Evolving Thoughts

Evolution, culture, philosophy and chocolate! John Wilkins' continuing struggle to come to terms with impermanence... "Humanus sum, nihil humanum a me alienum puto" - Terence

Friday, November 05, 2004

Kinematics versus dynamics in evolution

Walsh' et alia's characterisation of evolution as a statistical process operating over realworld trial events is, to my mind, incomplete. It is, I think, true that evolution is not a dynamic theory - selection occurs over many different physical substrates, as Sober himself noted. So does gravity, but the modern theory of gravity applies a single physical explanation, in terms of deformation of spacetime, no matter what the makeup of the masses are. But no such single mechanism applies to evolution, or even to all cases of selection.

For example, "selection" and "fitness" can apply equally to a case in which a beetle increases its fitness by a mutated enzyme that allows it to metabolise a previously toxic fungus, as to a tree that is able to increase its reproductive investment by growing slightly longer seed "wings" than its neighbours. Very little is common physically to these two cases even if the fitness or selection coefficient is in all respects identical.

But is evolution just a statistical observation? I think not - evolutionary explanations in terms of selection (and also of drift, for I do agree that they are both the same kind of process in this respect) involve rates of change. It involves complex behaviours of systems of organisms in their environment. It involves mathematical descriptions that have greater and wider application than the immediate context in which the model was developed.

There is a distinction in physical theory between a dynamic model, which indicates the forces active in a particular case under explanation, and a kinematic model which merely describes them. Mendel's model of inheritance is in this respect a kinematic account, as he did not describe the underlying physical processes, but rather the ways in which traits, phenomenal, even epiphenomenal, aspects of inheritance, behaved.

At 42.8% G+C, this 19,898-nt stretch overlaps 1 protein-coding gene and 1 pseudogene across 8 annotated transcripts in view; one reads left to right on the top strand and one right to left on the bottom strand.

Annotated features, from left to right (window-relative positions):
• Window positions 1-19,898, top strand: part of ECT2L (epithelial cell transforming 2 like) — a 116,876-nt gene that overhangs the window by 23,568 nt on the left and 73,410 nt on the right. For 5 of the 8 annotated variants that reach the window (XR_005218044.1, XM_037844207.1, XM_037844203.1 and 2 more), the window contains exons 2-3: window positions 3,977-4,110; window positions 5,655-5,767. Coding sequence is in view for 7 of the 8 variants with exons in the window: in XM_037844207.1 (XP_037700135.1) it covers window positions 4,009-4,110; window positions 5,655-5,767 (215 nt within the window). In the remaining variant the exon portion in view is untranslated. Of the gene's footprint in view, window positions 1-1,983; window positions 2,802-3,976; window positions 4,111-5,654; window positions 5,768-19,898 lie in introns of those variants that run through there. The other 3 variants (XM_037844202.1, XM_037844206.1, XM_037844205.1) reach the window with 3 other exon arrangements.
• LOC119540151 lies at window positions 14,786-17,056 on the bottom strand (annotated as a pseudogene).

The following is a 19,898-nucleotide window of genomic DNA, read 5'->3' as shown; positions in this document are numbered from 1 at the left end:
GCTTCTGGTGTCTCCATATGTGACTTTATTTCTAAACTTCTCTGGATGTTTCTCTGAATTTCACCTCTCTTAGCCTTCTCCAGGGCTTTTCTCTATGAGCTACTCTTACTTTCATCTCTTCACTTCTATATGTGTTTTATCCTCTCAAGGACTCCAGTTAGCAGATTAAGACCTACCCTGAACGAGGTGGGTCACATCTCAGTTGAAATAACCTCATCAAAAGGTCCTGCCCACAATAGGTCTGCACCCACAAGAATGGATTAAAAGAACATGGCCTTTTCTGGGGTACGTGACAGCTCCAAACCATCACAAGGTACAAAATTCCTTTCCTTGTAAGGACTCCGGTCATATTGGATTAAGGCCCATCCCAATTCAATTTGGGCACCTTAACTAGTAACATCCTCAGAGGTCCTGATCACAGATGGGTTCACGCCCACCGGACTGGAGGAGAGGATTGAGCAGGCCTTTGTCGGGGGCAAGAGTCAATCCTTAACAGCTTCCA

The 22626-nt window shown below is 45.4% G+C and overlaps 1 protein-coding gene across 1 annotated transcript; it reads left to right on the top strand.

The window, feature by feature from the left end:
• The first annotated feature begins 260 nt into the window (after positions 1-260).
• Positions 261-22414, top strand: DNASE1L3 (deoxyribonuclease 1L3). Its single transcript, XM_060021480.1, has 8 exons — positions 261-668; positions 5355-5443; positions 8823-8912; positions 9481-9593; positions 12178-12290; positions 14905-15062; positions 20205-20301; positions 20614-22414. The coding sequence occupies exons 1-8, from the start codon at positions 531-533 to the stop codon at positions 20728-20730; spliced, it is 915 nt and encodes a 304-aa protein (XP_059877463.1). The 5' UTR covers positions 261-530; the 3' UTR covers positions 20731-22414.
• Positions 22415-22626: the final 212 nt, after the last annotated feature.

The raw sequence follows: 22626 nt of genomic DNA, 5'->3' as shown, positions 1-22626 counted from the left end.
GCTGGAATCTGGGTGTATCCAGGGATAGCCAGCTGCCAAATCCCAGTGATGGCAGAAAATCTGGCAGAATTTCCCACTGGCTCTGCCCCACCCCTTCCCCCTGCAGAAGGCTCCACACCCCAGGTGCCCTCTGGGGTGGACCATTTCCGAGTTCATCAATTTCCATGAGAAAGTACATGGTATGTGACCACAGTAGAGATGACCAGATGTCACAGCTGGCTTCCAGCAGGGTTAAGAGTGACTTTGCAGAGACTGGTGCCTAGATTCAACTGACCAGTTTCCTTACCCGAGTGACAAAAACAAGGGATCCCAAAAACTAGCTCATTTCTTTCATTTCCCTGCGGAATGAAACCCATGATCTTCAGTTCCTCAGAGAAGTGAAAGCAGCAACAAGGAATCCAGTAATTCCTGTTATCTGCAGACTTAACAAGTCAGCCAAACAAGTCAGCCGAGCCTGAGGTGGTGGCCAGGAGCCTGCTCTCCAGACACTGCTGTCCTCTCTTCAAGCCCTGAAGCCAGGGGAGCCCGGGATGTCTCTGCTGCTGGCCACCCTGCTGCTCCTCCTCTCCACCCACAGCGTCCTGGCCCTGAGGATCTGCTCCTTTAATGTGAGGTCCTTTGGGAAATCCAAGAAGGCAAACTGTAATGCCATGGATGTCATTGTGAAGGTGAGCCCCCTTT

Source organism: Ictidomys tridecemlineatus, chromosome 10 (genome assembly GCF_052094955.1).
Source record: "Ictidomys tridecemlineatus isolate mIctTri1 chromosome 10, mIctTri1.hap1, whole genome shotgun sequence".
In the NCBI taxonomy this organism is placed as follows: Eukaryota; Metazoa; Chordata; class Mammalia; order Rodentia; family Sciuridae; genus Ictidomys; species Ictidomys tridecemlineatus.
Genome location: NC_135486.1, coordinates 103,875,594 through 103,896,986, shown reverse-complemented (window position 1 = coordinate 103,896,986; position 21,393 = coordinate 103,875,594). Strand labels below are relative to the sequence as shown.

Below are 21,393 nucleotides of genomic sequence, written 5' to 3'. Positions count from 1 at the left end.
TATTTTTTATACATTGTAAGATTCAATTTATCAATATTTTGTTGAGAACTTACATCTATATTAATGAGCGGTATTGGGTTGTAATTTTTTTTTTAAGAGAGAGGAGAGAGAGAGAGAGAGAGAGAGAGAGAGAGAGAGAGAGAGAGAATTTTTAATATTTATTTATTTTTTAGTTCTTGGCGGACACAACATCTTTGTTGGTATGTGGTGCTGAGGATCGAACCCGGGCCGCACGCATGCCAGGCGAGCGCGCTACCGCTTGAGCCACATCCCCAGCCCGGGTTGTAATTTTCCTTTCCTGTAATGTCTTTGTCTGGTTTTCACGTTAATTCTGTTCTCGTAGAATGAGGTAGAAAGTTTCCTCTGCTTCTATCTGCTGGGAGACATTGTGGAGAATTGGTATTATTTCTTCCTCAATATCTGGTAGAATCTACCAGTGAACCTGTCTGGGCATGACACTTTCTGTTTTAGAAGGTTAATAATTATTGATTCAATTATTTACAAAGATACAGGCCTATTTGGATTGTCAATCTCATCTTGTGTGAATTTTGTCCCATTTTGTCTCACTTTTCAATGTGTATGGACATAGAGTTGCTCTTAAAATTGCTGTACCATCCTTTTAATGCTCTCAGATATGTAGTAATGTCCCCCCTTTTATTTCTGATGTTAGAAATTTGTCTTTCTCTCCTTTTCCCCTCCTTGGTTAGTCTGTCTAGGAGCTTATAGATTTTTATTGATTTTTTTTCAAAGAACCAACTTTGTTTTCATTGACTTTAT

A kinematic model is a precursor to a fuller explanation. It is not merely a statistical description of a state, or even a sequence of states - but it is not a full explanation of the underlying physical processes either. It is, as someone I now cannot recall once said, a promissory note for an explanation. It is a necessary step in the development of the understanding of a domain.

It may even be that the same model, the same mathematics, can apply in various domains. For example, epidemiological models apply to computer viruses as well as Ebola, and to demographic trends in culture as much as the progress of a pathogen. A Universal Darwinism such as Dawkins and others desire is, in the end, just a large-scale kinematic expectation. If culture is a process of Darwinian evolution, it is not because ideas have DNA, RNA or enzymatic expression.

I think therefore that an intermediate view is possible. Sober's force-theory can be recast as a theory of propensities or tendencies, and retain all the virtues of the force model. Walsh, Ariew and Lewens can reject the dynamic model of evolution and still not have to undercut the motivations for it in explanation. And we can learn something generally true about scientific, and in particular biological, explanation.